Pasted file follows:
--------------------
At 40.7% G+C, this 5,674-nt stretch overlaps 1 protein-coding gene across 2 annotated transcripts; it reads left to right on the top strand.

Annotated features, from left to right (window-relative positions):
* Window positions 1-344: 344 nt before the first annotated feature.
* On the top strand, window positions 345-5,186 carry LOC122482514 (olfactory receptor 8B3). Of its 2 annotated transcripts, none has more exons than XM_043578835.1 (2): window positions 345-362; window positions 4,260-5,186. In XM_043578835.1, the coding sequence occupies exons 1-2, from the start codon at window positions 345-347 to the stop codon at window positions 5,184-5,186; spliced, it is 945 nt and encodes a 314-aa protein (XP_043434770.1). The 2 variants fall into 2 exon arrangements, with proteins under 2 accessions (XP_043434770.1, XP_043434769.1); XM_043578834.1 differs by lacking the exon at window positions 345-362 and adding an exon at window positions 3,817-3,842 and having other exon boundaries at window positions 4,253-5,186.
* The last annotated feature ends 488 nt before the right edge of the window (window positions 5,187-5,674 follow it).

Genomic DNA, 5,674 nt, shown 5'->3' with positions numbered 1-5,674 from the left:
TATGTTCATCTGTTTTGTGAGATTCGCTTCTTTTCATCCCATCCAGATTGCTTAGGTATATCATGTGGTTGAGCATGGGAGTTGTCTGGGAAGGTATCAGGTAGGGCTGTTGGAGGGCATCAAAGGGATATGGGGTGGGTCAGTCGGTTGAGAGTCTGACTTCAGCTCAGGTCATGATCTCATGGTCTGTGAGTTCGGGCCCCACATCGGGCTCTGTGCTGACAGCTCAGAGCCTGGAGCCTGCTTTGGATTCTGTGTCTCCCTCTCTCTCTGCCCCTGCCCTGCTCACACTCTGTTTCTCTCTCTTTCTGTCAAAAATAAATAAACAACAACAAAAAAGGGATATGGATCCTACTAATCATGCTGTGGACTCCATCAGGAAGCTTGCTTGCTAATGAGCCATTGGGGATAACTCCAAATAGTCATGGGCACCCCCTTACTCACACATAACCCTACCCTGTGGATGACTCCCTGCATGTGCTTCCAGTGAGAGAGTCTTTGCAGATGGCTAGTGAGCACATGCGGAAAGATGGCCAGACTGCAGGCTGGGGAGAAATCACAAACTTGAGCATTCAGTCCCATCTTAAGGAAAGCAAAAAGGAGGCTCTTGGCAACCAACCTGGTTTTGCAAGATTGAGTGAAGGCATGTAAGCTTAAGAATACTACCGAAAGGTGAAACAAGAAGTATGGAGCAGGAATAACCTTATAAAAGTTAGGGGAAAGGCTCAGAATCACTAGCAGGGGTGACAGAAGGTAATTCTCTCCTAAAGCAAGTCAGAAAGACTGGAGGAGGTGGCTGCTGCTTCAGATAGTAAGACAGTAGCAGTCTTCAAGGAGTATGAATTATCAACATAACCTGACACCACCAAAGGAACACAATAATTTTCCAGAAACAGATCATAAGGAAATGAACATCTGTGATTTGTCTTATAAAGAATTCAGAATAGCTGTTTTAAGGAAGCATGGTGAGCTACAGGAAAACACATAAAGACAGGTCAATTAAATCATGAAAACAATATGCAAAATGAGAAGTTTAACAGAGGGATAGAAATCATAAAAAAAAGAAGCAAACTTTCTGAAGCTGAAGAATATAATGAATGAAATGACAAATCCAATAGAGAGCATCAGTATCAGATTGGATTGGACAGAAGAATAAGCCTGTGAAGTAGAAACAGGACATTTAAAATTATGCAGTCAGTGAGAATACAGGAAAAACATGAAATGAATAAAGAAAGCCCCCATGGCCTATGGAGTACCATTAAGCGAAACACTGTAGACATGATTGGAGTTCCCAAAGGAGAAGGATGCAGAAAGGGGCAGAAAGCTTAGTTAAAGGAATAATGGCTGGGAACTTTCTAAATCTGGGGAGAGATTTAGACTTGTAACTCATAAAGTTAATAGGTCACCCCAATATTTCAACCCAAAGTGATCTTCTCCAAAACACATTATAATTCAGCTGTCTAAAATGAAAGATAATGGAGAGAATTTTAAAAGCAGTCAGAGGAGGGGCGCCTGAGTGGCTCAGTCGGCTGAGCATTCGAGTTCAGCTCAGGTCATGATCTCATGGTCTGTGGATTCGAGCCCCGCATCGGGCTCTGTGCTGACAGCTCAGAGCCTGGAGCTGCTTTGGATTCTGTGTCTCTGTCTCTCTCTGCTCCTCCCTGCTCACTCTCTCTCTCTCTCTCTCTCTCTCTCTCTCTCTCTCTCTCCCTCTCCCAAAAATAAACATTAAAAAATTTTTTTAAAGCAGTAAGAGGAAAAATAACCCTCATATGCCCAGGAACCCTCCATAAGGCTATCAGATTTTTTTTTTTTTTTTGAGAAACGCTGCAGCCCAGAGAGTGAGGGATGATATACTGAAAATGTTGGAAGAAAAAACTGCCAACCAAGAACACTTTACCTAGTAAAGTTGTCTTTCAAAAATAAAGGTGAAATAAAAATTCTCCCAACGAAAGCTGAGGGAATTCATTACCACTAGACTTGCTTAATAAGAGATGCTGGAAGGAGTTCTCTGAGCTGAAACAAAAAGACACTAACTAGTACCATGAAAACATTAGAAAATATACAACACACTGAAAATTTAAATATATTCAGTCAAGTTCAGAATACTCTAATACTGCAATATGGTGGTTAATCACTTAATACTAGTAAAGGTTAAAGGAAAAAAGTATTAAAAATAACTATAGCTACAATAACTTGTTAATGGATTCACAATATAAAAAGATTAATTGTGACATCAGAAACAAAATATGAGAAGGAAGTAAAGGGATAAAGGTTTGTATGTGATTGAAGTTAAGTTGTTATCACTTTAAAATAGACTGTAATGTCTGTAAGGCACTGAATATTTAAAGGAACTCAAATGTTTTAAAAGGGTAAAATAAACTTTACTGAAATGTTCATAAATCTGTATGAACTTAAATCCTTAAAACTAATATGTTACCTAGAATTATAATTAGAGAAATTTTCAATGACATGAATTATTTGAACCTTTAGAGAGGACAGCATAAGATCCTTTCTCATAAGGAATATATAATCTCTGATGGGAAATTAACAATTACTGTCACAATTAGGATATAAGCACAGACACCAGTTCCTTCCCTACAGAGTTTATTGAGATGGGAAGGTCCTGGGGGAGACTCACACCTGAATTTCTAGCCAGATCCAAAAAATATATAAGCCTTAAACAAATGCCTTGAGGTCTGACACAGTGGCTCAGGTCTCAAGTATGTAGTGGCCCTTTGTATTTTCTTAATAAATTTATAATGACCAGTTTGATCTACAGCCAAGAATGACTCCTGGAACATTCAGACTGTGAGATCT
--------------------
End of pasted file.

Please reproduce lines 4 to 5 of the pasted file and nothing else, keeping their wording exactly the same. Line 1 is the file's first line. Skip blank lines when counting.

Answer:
* On the top strand, window positions 345-5,186 carry LOC122482514 (olfactory receptor 8B3). Of its 2 annotated transcripts, none has more exons than XM_043578835.1 (2): window positions 345-362; window positions 4,260-5,186. In XM_043578835.1, the coding sequence occupies exons 1-2, from the start codon at window positions 345-347 to the stop codon at window positions 5,184-5,186; spliced, it is 945 nt and encodes a 314-aa protein (XP_043434770.1). The 2 variants fall into 2 exon arrangements, with proteins under 2 accessions (XP_043434770.1, XP_043434769.1); XM_043578834.1 differs by lacking the exon at window positions 345-362 and adding an exon at window positions 3,817-3,842 and having other exon boundaries at window positions 4,253-5,186.
* The last annotated feature ends 488 nt before the right edge of the window (window positions 5,187-5,674 follow it).